Tyson Foods chickens infected with bird flu, company ramps up biosecurity measures – Fox Business

Tyson Foods says it’s ramping up biosecurity measures at its farms after a flock of chicken in Kentucky tested positive for the bird flu. 

To date, the company is only aware of one affected house at a farm in Fulton County, Kentucky, which is one of the thousands of farms that raise chickens for the company. 

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TSNTYSON FOODS INC.93.22-1.28-1.35%

Earlier this week, the United States Department of Agriculture’s (USDA) Animal and Plant Health Inspection Service confirmed the presence of bird flu in Kentucky and Virginia, reigniting fears of another widespread bird flu outbreak. Bird flu can cause high mortality rates among birds. In 2015, 50 million birds across 15 states were killed due to an outbreak, costing the federal government nearly $1 billion.

The USDA said it detected the presence of the virus in an undisclosed number of birds from a flock of commercial broiler chickens in Fulton County. The agency said Monday that “birds on the properties will be depopulated to prevent the spread of the disease” and that “depopulation is complete in Virginia.”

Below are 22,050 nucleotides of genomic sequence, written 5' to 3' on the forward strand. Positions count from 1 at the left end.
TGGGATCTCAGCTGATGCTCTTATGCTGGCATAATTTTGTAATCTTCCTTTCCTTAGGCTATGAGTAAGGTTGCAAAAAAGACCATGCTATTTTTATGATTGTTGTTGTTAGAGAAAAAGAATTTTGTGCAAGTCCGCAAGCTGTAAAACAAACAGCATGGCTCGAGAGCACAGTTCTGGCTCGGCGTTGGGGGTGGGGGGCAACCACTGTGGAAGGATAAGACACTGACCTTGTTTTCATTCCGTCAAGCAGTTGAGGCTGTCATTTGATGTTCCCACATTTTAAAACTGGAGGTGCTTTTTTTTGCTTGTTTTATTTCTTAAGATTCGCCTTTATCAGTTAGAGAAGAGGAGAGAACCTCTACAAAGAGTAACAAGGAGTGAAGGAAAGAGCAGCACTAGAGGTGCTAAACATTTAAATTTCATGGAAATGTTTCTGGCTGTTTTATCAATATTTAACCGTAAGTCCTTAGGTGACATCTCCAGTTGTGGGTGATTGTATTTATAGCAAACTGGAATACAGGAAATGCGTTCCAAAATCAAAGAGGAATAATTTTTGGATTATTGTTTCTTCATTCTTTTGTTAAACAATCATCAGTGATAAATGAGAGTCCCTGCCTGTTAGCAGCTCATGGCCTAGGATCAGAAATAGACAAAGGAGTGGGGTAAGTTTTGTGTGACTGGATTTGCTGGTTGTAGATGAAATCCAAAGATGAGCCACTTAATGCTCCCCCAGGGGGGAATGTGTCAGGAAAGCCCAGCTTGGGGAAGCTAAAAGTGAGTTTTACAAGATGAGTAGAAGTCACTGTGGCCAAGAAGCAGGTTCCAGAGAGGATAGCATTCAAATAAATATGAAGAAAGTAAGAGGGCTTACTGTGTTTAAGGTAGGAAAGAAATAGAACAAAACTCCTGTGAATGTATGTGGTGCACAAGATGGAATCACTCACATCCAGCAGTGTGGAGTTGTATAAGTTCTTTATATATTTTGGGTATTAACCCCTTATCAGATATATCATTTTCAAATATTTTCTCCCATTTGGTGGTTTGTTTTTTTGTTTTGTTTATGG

Tyson Foods would not disclose the size of the flock in Kentucky.

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The USDA is awaiting results of a potential second case about 124 miles northeast in Webster County, Kentucky. Meanwhile, a backyard flock of mixed species birds in northern Virginia also tested positive for the virus.  

chickens

Chickens stand in their cages at a farm near Stuart, Iowa. (AP Photo/Charlie Neibergall, File / AP Newsroom)

Earlier this month, a strain of avian flu was confirmed at a commercial turkey farm in southern Indiana.

BIRD FLU OUTBREAKS PUT US POULTRY FARMS ON HIGH ALERT

The agency said the “birds from the flocks will not enter the food system.” 

These avian influenza detections do not “present an immediate public health concern,” the USDA added, citing data from U.S. Centers for Disease Control and Prevention (CDC). 

The agency is also reminding consumers that properly prepared and cooked poultry and eggs to an internal temperature of 165 degrees kills bacteria and viruses.

Tyson said its chicken products remain safe for consumers, and it is working with state and federal officials to prevent the spread of the virus. 

To mitigate the spread, Tyson is “heightening biosecurity measures at other farms in the region and placing additional restrictions on outside visitors and continuing our practice of testing all flocks for avian influenza before birds leave the farms.” 

The company said the incident within one of its farms is not expected to impact production levels. 

The Associated Press contributed to this report.  

The original headline of this story has been updated for clarity